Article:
Release cadence: How do developers estimate when a new release is due?

How do developers estimate when a new release is due?

  • When enough new features & bug fixes have accumulated in the development version. It’s the strategy I was using until now but it’s still somewhat vague. How do you determine when is this “enough”? Does anyone follow an objective rule for this?

  • Releases on a regular schedule (strategy of, e.g., R, Ubuntu, Firefox). All the projects I can think of for this strategy are very active projects with paid developers. This might indicate it’s better suited for this kind of project(???)

  • Whenever the maintainer has enough time to go through with the release process. I suspect this is a quite common approach but it is more based on constraints independent from the software and might not be what is “best” for the package.

I think this question becomes more pressing in the case of a low activity packages. With the 1st strategy, you run the risk of keeping features & bug fixes in the dev branch for a long time. But with the 2nd strategy, you produce of lot of small versions with few changes.

How do other developers estimate when a new release is due? Do you have tips or strategy to determine when the time is right?

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I try to release new version on CRAN or Bioconductor when there are enough modifications that make it relevant for the end users. If you work on the package from time to time and don’t have enough modifications to make it worthy to users do not release a new version (users will still be able to use the development version of the package if they wish a specific feature still not released). What is worth to users is hard to decide, but if there is a big bug fix or a speed increase (and the package benefits from it) it is highly desirable to end users (and of course if there is a new feature).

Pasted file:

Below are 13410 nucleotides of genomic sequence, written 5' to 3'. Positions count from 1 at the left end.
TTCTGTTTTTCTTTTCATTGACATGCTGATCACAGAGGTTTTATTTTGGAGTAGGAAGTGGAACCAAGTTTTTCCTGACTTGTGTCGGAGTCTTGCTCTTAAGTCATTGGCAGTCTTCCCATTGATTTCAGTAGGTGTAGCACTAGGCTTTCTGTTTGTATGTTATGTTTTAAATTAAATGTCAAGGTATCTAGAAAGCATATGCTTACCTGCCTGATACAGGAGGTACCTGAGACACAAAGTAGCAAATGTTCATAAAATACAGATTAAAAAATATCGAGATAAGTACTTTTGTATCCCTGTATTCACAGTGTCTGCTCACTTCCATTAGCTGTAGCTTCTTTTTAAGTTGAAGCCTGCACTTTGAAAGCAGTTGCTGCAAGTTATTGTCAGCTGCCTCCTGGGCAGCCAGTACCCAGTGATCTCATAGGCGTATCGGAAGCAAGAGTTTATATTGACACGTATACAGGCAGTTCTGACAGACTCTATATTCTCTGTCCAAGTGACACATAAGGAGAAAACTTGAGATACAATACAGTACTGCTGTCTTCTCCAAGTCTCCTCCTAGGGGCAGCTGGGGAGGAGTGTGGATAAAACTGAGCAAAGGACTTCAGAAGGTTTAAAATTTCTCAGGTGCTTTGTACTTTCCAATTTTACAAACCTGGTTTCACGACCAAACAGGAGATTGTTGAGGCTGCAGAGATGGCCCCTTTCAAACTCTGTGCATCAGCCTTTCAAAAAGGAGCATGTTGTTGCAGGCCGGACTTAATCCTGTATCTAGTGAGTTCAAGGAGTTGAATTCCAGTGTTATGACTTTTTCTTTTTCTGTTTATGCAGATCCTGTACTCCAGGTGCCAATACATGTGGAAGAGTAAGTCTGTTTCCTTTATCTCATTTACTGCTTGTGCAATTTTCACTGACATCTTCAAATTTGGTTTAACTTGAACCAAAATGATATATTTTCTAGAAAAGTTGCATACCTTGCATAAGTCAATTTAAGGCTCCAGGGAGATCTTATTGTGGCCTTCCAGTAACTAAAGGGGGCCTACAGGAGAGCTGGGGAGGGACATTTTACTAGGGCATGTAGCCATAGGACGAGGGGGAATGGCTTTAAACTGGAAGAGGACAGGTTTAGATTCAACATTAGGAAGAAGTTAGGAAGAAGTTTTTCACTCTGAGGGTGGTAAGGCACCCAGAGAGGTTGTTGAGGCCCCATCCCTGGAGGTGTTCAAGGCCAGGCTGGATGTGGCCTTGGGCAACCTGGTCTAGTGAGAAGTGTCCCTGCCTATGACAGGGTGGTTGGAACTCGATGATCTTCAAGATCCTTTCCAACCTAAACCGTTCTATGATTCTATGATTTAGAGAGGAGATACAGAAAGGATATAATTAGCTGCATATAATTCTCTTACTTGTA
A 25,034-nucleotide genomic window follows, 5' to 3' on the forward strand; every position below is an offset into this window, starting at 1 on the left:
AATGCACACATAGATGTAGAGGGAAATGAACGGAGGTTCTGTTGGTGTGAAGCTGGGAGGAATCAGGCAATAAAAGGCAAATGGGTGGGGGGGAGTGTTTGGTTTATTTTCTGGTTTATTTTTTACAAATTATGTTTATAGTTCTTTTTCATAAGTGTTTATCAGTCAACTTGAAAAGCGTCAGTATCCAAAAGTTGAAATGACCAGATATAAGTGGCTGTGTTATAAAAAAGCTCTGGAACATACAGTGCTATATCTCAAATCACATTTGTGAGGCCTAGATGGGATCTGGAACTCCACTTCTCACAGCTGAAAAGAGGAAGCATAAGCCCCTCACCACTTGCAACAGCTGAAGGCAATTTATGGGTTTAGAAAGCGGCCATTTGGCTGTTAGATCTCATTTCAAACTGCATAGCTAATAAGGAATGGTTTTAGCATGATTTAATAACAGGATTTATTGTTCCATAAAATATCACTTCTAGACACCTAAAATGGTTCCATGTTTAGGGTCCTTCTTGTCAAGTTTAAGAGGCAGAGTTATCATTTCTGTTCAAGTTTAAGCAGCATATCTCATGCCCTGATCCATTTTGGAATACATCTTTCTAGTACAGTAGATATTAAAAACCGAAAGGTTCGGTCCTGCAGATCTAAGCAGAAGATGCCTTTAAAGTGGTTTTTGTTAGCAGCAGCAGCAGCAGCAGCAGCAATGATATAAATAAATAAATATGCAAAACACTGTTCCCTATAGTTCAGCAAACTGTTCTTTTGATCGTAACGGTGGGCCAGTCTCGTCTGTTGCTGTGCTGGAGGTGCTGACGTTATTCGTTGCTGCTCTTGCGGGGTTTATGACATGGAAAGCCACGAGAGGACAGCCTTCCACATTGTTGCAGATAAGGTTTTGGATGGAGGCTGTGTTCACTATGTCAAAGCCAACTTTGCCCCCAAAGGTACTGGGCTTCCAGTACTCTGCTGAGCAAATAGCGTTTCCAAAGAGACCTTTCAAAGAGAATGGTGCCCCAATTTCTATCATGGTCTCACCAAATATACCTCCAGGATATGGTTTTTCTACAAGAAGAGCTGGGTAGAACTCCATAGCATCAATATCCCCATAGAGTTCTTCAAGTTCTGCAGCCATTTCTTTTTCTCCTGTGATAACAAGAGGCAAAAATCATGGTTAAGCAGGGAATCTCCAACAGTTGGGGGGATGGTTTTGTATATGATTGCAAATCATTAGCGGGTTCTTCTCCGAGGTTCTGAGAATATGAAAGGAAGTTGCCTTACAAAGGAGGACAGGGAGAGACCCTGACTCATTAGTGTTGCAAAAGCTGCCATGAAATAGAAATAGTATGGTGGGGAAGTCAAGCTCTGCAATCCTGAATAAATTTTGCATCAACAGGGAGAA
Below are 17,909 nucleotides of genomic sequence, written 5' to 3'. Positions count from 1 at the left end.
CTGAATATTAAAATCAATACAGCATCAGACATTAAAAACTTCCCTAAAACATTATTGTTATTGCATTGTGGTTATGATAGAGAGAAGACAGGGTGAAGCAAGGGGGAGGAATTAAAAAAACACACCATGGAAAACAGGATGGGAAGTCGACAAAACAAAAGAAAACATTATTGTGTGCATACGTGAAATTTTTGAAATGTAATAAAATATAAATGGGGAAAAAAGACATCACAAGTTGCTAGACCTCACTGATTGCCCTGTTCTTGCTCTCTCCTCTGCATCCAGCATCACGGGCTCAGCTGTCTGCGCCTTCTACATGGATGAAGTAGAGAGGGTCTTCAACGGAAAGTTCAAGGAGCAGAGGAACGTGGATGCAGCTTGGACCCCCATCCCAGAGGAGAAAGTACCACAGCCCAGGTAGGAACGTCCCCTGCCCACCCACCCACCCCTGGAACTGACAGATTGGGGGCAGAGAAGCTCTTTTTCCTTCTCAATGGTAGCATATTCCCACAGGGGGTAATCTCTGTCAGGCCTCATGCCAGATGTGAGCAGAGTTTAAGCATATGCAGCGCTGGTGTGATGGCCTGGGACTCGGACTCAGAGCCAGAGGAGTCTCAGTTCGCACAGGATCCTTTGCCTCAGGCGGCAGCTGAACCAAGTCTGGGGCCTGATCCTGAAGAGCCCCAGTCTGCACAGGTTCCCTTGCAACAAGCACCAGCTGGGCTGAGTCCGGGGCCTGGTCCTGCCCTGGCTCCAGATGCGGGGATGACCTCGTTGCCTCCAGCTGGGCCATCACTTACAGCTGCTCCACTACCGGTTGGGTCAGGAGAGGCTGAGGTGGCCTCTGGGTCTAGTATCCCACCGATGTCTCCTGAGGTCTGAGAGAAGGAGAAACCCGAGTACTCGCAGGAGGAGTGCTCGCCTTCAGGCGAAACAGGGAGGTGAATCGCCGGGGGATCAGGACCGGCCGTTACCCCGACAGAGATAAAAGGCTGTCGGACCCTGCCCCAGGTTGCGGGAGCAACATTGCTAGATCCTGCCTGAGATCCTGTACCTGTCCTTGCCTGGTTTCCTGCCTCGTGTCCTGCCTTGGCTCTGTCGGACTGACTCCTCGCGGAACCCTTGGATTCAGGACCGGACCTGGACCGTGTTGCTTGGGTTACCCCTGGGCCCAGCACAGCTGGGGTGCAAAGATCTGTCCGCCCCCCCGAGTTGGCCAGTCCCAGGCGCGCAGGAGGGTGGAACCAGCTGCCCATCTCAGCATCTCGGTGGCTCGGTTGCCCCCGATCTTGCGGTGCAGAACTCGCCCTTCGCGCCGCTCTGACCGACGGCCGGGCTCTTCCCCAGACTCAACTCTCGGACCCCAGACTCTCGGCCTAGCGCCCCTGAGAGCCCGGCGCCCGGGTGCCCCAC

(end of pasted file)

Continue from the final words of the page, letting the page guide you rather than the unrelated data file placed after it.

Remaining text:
I think the regular schedule makes more sense were the project has consistent modifications and the number of users is high (usually not the case for R packages). If the package is on Bioconductor there is a regular release even if the package is not modified at all (the version number is increased on the release process).

Best for the package and best for the maintainer is usually highly relevant. Starting a CRAN submission process and leaving it unattended could have unintended consequences. On Bioconductor and rOpenSci this could happen too, but these archives are usually more tolerant to pausing (first-time) submissions.


Having a package that’s been established on CRAN for almost 9 years (coming up in five weeks), I’ve found the first strategy to be the most straightforward, except the determination of “enough” bugfixes or new features is “one or more” because any new feature/bugfix is of value and they happen rarely in the package’s old age.

I have seen (and participated in) packages that do not update for as much as two years even though new features and serious bug fixes accumulate in the development version because the process for submitting to CRAN is too arduous. I don’t think this is the right strategy because the longer you stay out of the CRAN pipeline, the harder it is to get something submitted when you really need to.

  1. When a dependency causes the package to break; you hope for early notice of this, but try to fix right away so as not to hold up another package (and keep users happy) or R itself.
  2. When there are a decent number of bug fixes or even just one if it is a problem for a user and we haven’t released in a while.
  3. After what is essentially a sprint of getting a new feature done or some substantial refactoring.